If the New York Court of Appeals had agreed with The Nonhuman Rights Project’s definition of what it means to be human, persons with mental disabilities, those who are preborn and newly born, and persons with cognitive diseases would have been excluded from personhood. Christians can fall into the same trap. Whether it be rational capacity, emotional capabilities, social disposition, or any other well-intentioned articulation of the principle found in Genesis 1, groups of persons who are made in the image of God will invariably be denied their dignity if one attempts to define the image of God. When this happens, we desecrate the image of God because we refuse to affirm it in others simply due to a lack of the specified quality we have come to value. Such patterns of thought disorder a Christian theological anthropology because it locates human dignity in an attribute rather than the status of the imago Dei that is the very root of what it means to be human. 

3 lessons from this case

While the Christian who is concerned for the inherent value of other beings can celebrate the court’s decision to unwittingly protect the rights of all persons regardless of ability, three lessons are to be gleaned from this case: 

1. The world is composed of human beings with a range of abilities and perspectives. Each of these persons is to be celebrated because they are created in the image of God and loved by him. Further, church communities ought to be constituted of persons of all abilities and all stages of life, as each person teaches and instructs us on the love, creativity, intelligence, and care of the Creator. 

2. Creation is marvelous. The fact that an elephant can possess all these traits similar to humans should be worthy of our praise to the Creator. Allowing ourselves to find wonder within creation permits even more opportunities to worship God. Such an ability found in a non-person in creation simply points to the creativity and intelligence of our Creator. Yet, even as amazing as creation is, let us not confuse an animal as what it means to be a person.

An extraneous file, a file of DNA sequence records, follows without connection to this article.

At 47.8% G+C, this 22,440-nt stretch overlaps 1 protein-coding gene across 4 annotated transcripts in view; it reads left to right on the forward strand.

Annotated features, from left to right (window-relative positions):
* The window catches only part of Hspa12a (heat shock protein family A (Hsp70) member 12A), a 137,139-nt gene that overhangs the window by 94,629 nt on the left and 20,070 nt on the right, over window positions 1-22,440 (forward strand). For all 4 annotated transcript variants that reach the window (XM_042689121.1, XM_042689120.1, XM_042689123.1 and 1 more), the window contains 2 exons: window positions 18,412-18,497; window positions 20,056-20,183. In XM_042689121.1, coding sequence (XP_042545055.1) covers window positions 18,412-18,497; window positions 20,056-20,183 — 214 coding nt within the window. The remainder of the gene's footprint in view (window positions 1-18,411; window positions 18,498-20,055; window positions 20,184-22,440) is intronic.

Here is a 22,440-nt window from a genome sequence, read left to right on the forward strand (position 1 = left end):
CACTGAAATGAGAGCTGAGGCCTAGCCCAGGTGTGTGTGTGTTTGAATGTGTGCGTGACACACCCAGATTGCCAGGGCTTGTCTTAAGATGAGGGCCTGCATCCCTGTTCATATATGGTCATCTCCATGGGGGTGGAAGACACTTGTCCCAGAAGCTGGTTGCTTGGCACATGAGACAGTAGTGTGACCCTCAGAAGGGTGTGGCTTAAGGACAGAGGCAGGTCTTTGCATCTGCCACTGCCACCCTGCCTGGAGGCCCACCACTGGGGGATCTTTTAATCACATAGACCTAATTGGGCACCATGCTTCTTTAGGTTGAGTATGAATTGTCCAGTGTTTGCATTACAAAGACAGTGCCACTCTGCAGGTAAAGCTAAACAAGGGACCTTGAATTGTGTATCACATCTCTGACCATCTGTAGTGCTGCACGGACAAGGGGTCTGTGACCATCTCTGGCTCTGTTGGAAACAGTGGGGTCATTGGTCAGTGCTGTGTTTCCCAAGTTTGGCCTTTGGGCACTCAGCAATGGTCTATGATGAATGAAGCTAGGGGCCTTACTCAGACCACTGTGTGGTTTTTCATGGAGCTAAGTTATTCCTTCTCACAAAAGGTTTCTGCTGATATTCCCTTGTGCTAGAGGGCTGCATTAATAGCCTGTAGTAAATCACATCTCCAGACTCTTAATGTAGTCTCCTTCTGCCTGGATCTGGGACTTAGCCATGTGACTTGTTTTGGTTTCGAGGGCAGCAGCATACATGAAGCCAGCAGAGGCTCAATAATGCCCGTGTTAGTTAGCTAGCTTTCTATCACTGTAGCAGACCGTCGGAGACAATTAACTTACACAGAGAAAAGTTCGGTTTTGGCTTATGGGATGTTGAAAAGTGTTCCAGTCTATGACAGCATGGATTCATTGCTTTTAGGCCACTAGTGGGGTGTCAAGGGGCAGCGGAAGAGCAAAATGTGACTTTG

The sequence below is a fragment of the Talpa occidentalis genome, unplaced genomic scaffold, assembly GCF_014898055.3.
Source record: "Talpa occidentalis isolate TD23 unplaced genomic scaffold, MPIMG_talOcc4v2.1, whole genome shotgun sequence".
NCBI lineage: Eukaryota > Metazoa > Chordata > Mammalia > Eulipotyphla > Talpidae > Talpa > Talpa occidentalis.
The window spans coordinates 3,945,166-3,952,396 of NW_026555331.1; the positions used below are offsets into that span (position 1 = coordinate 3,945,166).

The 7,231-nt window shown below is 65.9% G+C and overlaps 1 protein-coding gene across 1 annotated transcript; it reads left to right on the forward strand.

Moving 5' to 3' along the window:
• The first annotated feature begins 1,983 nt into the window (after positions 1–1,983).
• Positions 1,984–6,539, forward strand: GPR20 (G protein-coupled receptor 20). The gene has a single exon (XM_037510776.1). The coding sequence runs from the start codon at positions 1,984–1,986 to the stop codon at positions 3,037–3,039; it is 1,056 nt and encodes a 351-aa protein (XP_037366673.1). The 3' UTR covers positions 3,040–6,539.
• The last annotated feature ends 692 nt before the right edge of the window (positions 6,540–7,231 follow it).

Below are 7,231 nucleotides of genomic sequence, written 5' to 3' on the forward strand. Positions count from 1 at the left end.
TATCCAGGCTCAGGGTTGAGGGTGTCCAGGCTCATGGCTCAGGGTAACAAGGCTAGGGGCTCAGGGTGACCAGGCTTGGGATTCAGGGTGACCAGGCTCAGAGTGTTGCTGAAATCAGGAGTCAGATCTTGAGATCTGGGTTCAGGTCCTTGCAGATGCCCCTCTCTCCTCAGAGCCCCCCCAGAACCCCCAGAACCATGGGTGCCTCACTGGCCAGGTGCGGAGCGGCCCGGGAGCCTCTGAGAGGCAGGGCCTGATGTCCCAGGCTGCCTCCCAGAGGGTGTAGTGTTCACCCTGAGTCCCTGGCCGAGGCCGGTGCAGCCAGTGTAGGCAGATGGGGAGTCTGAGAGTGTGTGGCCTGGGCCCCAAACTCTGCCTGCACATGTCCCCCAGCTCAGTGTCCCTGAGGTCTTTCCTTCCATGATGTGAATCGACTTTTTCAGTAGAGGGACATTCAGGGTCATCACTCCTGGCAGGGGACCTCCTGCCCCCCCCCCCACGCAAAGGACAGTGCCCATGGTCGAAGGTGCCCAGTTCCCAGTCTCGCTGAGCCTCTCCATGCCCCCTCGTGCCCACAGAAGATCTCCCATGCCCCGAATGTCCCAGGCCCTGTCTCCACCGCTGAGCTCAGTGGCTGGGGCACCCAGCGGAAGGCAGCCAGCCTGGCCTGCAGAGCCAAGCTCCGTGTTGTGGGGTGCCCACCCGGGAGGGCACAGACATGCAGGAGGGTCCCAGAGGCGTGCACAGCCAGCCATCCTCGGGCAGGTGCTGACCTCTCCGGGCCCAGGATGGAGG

3. Christians valuing and advocating for every person’s inherent dignity ought to use this case as a clarion call for our vigilance in protecting the vulnerable. Theologically, we ought to use this case as a reminder to be cognizant of what it means to be a human being and what it means to be made in the image of God. Politically, this case should serve as a reminder to Christians in the public square to remain vigilant in our defense of others who have their human dignity threatened. Because all people are created in the image of God, the rules and laws governing our country should respect the inherent dignity of all persons. 

As we go forward, let us think carefully about our emotions, language, and actions. 

We can enjoy God’s kind gifts, such as amazing animals, without disrupting the value of each human being made in the image of God and abandoning God’s design for the created order. Sometimes, in our culture of confusion, events that might seem silly to some of us, such as the legal trial of an elephant at a zoo, can mount a significant challenge to what it means to be a person, and thus, what it means to be made in the image of God. Let us be a people who meet these temptations and challenges with the truth of God’s Word, a ready answer, and a commitment to uphold the special value God has bestowed on every human being.